What was your favorite memory/experience at your internship?

My favorite memory from my internship was when someone I sold a knife to texted me one night saying how much she loved it. She texted me saying that the knife had arrived, and that she was “cutting limes like butter”. It was really funny, but also great to know that I had helped her out and that she really loved the product.

What was the most challenging part of your internship?

Time management. You did not have a set schedule, and you had the freedom to make your own. My manager was a great motivator, but other than that it was up to you to determine how many meetings you set.

How will this further your career?

I will use what I learned working for Vector throughout my entire career. Whether it is in sales or not, the skills I learned from this internship can only advance my progression as a business professional. I learned how to manage my own time, got more comfortable speaking on the phone/at meetings, and most importantly, learned how to sell myself.

What is your best piece of advice for underclassmen?

Get out of your comfort zone, because it forces you to learn and grow. Get out there and get internships, especially in sales, because having that on your resume really helps you stand out. Being able to sell yourself will help you in every aspect of your life. Interviews, presentations, etc. if you can sell yourself it goes a long way.

Shaun Rolph’s Climb to the Top

Name: Shaun Rolph
Year: 2016
Internship: Office of the Comptroller of the Currency, Pathways Internship Economic Intern
Major: International Political Economicsshuannn

How did you get this internship?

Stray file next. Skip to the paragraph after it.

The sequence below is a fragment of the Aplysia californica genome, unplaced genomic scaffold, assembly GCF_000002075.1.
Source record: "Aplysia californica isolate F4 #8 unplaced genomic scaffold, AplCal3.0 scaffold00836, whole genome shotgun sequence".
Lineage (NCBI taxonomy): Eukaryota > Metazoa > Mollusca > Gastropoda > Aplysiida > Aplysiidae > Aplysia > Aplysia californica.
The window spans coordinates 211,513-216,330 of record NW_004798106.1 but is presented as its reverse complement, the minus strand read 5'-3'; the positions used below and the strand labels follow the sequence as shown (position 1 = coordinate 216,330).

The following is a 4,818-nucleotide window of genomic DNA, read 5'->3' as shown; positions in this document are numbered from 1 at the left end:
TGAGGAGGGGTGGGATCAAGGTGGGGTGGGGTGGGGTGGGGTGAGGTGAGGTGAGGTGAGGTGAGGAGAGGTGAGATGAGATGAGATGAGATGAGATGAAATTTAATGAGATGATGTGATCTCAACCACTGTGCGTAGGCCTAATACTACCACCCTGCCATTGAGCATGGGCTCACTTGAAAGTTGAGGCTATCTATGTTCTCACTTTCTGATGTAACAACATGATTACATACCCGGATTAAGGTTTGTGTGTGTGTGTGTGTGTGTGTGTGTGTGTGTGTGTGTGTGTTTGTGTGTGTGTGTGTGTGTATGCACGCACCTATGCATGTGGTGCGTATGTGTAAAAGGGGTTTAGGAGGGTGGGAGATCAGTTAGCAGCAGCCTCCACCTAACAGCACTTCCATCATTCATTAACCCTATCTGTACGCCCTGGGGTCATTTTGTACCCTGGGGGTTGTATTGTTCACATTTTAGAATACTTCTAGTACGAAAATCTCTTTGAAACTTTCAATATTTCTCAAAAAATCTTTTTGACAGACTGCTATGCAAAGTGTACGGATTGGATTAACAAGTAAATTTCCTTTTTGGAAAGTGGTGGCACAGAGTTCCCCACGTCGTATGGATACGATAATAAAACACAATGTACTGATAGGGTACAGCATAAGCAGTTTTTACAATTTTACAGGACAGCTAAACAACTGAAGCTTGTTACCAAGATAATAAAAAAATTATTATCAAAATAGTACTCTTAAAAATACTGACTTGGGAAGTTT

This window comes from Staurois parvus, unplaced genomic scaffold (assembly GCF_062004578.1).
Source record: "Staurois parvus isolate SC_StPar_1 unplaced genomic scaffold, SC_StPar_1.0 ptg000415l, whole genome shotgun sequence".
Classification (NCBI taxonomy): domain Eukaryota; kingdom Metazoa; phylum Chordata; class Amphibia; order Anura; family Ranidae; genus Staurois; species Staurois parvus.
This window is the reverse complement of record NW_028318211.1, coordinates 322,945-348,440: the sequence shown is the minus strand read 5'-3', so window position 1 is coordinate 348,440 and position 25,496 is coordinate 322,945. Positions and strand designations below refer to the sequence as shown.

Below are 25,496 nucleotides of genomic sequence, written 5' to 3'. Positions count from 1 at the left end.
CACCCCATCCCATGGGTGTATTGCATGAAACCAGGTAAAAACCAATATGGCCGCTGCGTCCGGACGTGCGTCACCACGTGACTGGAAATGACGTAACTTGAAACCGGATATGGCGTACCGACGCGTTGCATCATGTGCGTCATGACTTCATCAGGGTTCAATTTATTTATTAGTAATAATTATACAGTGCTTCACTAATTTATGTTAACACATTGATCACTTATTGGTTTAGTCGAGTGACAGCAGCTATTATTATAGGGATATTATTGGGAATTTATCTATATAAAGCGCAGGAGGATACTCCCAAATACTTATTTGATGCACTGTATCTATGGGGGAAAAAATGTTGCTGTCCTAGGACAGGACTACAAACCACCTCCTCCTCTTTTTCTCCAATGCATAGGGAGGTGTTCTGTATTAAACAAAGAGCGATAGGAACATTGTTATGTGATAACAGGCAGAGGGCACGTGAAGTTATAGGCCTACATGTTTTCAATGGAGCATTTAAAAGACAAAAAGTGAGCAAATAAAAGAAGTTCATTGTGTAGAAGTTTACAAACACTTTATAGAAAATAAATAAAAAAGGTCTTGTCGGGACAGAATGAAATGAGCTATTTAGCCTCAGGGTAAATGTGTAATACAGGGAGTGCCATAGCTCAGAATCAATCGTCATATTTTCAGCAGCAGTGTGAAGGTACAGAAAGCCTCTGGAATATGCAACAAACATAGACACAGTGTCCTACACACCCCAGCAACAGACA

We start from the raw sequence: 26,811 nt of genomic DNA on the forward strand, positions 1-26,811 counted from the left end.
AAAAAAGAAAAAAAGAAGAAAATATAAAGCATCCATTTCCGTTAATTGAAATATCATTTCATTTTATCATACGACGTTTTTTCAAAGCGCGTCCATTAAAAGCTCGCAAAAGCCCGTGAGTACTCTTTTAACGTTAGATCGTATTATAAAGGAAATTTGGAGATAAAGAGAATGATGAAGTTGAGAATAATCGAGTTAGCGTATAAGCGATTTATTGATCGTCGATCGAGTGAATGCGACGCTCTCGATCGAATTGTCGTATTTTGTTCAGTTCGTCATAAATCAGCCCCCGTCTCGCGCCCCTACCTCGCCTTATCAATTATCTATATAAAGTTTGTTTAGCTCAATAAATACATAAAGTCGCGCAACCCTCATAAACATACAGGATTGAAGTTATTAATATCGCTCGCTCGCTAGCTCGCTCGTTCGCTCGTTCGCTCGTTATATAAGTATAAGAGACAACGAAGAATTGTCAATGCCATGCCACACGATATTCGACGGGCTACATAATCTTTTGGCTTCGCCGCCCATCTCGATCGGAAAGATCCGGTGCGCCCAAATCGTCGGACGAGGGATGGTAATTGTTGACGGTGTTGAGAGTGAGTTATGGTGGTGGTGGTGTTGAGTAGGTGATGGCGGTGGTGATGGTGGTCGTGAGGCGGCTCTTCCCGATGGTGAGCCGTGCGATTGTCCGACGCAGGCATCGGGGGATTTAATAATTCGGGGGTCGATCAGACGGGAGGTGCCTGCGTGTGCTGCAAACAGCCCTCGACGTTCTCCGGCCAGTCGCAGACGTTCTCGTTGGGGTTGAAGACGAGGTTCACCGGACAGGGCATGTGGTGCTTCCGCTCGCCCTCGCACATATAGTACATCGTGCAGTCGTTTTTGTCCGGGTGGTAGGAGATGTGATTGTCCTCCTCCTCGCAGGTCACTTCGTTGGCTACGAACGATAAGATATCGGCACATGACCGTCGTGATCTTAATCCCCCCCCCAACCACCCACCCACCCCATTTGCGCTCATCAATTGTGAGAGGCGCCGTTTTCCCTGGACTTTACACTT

This internship was the product of hard work from two separate internships within my time here at Bryant. The first was a marketing analysis internship with Amica. This internship gave me the data software skills I would need to be marketable with the OCC, SAS and Tableau. Bryant University has a strength by cultivating their relationships with local companies to give opportunities to students like me. This is the development of human capital not just through education but real important experience. Amica gave me that.

The second was actually through The Washington Center program. I became an economic research and policy intern with the American Trucking Association in DC. This internship and program immersed me in the culture and politics of DC through panels, volunteering, interviews, and even educational classes. This gave me an edge through the knowledge of the inner working of DC politics. The combination of the two internships made me a prime candidate for my future internship with OCC of the Treasury Department. This would have not been possible without Bryant resources. I will now get to research economic information to enforce policy and regulation on the financial sector of the U.S because of past opportunities.

What were your responsibilities at your internship?